I fired up Skype again and hoped for the best. Nope, it was still happily pushing the video feed at full resolution and obviously crashing. Moreover, with Google Hangouts I had exactly the same issue, which led me to think that maybe this was something transversal to all of these programs (but Cheese). After doing a bit of research and installing some Video4Linux configuration/testing software, I did what normally solves 99% of the problems I have when running a 64-bit Linux system – symlink libraries, in this case v4l1compat.so, which existed under /usr/lib/libv4l but not under /usr/lib64/libv4l.

And that seemed to do the trick – both Skype and Hangouts now work perfectly with no frozen video. And to top it off, this camera behaves much better than the ThinkPad’s integrated one, both in terms of white balance (I no longer look like I have liver disease, the other camera made me look so yellow!) and low-light performance (the camera would just shut itself off if the light level was below a certain threshold!).

It gave me some trouble in the end, but nothing major (and probably related from running a 64-bit version of Fedora… 😛 ). For 2 quid it is a good buy indeed – obviously not HD, but my family is not complaining… 🙂

Dynamic wallpapers in a GNU/Linux desktop (or, for the record, anywhere!…)

Well, this is a bit of a script I wrote one year ago or so: I wanted to have the feature of rotating wallpapers back in GNOME 3.x (I’m pretty sure it existed back in GNOME 2.x! 🙂 ), hence I wrote a bit of Python that reads a list of images in a given folder, randomly picks one and sets it as the desktop wallpaper – pretty simple stuff!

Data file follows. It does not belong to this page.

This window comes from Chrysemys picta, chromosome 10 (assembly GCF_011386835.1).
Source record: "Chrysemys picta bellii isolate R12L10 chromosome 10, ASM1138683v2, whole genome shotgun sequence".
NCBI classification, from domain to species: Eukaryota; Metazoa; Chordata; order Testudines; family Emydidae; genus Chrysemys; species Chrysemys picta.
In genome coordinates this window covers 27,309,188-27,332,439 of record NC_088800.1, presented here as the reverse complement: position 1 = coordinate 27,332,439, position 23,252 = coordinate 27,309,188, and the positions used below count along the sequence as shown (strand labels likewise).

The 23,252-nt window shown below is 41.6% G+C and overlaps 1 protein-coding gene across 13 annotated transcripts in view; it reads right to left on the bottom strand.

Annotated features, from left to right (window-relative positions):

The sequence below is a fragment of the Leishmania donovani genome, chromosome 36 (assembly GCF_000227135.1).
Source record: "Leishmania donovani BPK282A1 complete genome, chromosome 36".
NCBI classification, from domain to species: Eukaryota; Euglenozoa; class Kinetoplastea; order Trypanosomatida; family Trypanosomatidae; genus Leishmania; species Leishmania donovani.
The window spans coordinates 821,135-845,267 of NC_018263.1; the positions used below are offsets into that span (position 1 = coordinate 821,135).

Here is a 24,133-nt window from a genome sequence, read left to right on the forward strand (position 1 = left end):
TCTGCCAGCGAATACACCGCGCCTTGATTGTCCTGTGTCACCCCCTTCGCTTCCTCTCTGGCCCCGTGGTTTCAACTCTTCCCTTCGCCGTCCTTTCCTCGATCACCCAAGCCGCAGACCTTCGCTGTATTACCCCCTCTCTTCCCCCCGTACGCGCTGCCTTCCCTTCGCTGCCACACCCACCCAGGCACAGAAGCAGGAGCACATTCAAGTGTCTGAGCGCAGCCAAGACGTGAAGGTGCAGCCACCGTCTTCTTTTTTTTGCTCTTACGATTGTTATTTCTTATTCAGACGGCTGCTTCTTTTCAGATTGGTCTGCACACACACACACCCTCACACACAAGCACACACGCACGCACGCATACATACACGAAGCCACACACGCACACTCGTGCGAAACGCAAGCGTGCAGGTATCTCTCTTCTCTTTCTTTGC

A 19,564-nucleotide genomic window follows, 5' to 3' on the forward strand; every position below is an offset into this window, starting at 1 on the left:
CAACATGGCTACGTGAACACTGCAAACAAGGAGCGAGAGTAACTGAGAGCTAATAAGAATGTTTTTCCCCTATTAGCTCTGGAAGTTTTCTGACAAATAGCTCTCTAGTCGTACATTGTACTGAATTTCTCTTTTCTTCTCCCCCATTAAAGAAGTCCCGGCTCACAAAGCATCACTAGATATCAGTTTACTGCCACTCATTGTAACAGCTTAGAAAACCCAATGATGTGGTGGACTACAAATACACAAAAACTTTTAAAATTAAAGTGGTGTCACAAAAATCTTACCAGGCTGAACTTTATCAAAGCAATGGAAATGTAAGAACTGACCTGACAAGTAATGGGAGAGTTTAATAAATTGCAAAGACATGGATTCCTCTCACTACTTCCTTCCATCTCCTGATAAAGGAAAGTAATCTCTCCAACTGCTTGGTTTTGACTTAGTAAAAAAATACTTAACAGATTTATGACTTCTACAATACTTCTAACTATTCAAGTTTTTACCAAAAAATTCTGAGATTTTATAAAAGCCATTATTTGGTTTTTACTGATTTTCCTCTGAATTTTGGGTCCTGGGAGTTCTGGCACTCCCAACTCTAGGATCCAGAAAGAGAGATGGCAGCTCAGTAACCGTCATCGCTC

[sourcecode language=”python” wraplines=”true”]#!/usr/bin/python

import os
import random
import mimetypes
import time

myBackgrounds = ‘~/wallpapers/’

def prepareList(pathname):
items = []
for item in os.listdir(myBackgrounds):
if "image" in mimetypes.guess_type(item)[0]:
items.append(item)
return items

def randomizeWallpaper(listOfFiles):
randomListIndex = random.randint(0,len(listOfFiles)-1)
#~ os.system(‘gsettings set org.gnome.desktop.background picture-uri "file:///’ + myBackgrounds + listOfFiles[randomListIndex] + ‘"’ ) # for GNOME session
os.system(‘xfconf-query -c xfce4-desktop -p /backdrop/screen0/monitor0/image-path -s %s’ % (myBackgrounds + listOfFiles[randomListIndex])) # for Xfce WM

if __name__ == "__main__":
listOfWallpapers = prepareList(myBackgrounds)
randomizeWallpaper(listOfWallpapers)
[/sourcecode]

In order to keep it running automatically every # of hours, I’ve just edited my crontab file (/etc/crontab) to run it periodically (in the case below it is configured to run every 6 hours…):

[sourcecode language=”text”]
SHELL=/bin/bash
PATH=/sbin:/bin:/usr/sbin:/usr/bin